Sport & Auto
- About Future
- Digital Future
- Cookies Policy
- Terms & Conditions
- Investor Relations
- Contact Future
© Neal Preston/CORBIS
“We kind of became a family, and I was almost a sixth member of the band. They were brilliant musicians, but there were never any egos. Nobody was trying to upstage the other person or be a show-off. It was all about the song and the album.
“The band would come in with ideas and bits, but songs were really developed in the studio. After we were done with an album, they’d have to learn everything so they could play it all live. There was lots of experimentation – and editing.
“I worked with both drummers – first Bill Bruford and then Alan White. Bill was a very white drummer, in my opinion. He’s brilliant, but there is a certain feel that I wanted to get. Alan is a very soulful player. He’s slightly back on the beat, but it’s done in the right way. It was tough for him at first to play Yes music because of all the time signatures. It wasn’t until the second tour that he started to gel. When he got it, he was fantastic. He played the hell out of Starship Trooper.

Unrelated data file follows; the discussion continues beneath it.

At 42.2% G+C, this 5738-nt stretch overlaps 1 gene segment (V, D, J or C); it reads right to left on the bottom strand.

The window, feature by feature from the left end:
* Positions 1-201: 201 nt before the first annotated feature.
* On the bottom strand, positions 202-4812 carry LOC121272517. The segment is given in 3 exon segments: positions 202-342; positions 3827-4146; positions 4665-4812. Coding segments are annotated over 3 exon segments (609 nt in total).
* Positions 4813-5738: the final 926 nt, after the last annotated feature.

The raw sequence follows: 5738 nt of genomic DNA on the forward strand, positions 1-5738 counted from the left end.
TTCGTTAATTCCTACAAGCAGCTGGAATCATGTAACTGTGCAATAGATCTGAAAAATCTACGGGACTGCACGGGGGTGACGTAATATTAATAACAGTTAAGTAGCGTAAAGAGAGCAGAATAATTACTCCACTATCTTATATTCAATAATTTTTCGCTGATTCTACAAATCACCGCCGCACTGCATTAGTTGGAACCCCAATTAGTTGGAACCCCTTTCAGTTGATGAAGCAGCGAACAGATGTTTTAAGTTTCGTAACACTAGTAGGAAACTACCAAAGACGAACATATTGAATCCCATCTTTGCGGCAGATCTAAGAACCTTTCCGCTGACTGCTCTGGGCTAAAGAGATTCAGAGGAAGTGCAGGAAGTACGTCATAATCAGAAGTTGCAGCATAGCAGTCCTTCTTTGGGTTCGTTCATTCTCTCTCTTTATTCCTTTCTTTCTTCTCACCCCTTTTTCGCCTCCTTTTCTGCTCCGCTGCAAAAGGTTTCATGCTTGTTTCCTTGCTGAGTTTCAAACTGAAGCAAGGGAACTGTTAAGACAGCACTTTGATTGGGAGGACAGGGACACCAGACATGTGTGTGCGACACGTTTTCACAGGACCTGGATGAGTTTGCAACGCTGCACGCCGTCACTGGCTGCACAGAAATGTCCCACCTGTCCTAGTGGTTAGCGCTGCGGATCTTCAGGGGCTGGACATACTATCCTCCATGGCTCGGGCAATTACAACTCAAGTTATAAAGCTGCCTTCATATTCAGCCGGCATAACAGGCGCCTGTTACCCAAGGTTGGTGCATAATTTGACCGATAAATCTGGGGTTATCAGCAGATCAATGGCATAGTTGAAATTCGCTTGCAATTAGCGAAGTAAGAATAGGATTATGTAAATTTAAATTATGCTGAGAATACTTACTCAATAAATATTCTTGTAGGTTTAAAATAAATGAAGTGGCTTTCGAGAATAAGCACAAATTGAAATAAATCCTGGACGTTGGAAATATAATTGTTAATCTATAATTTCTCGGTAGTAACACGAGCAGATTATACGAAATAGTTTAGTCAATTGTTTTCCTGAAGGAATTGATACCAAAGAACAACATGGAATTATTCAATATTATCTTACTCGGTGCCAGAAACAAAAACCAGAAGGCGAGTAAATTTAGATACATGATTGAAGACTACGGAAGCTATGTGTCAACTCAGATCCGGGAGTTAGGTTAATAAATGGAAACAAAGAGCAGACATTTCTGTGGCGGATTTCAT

“Jon Anderson wasn’t a great musician, but he would come up with songs, and the band would take them and add their bits to them. He had a very cinematic mind. He would say things like, ‘I hear bombs dropping’ or ‘I hear a waterfall.’ That’s how he would describe musical ideas.
“Bill Bruford didn’t like Jon messing with the tracks once they were recorded. I remember we were trying something – Jon wanted to have some echo in the background – and Bill got up and yelled, ‘Why don’t you put the whole fucking record in the background with echo then?’ But what I learned about working with them was, if somebody has an idea, it’s better to try it than to sit around debating it.
“We did some long songs, but they were great. I never felt that anything was too long. If a 20-minute song holds your interest, then it works. I’ve heard three-minute songs that are boring.”
Offord engineered 1970's Time And A Word. As co-producer and engineer, his credits are The Yes Album (1971), Fragile (1971), Close To The Edge (1972), Yessongs (1973), Tales From Topographic Oceans (1973), Relayer (1974) and Union (1991). He co-produced 1980's Drama.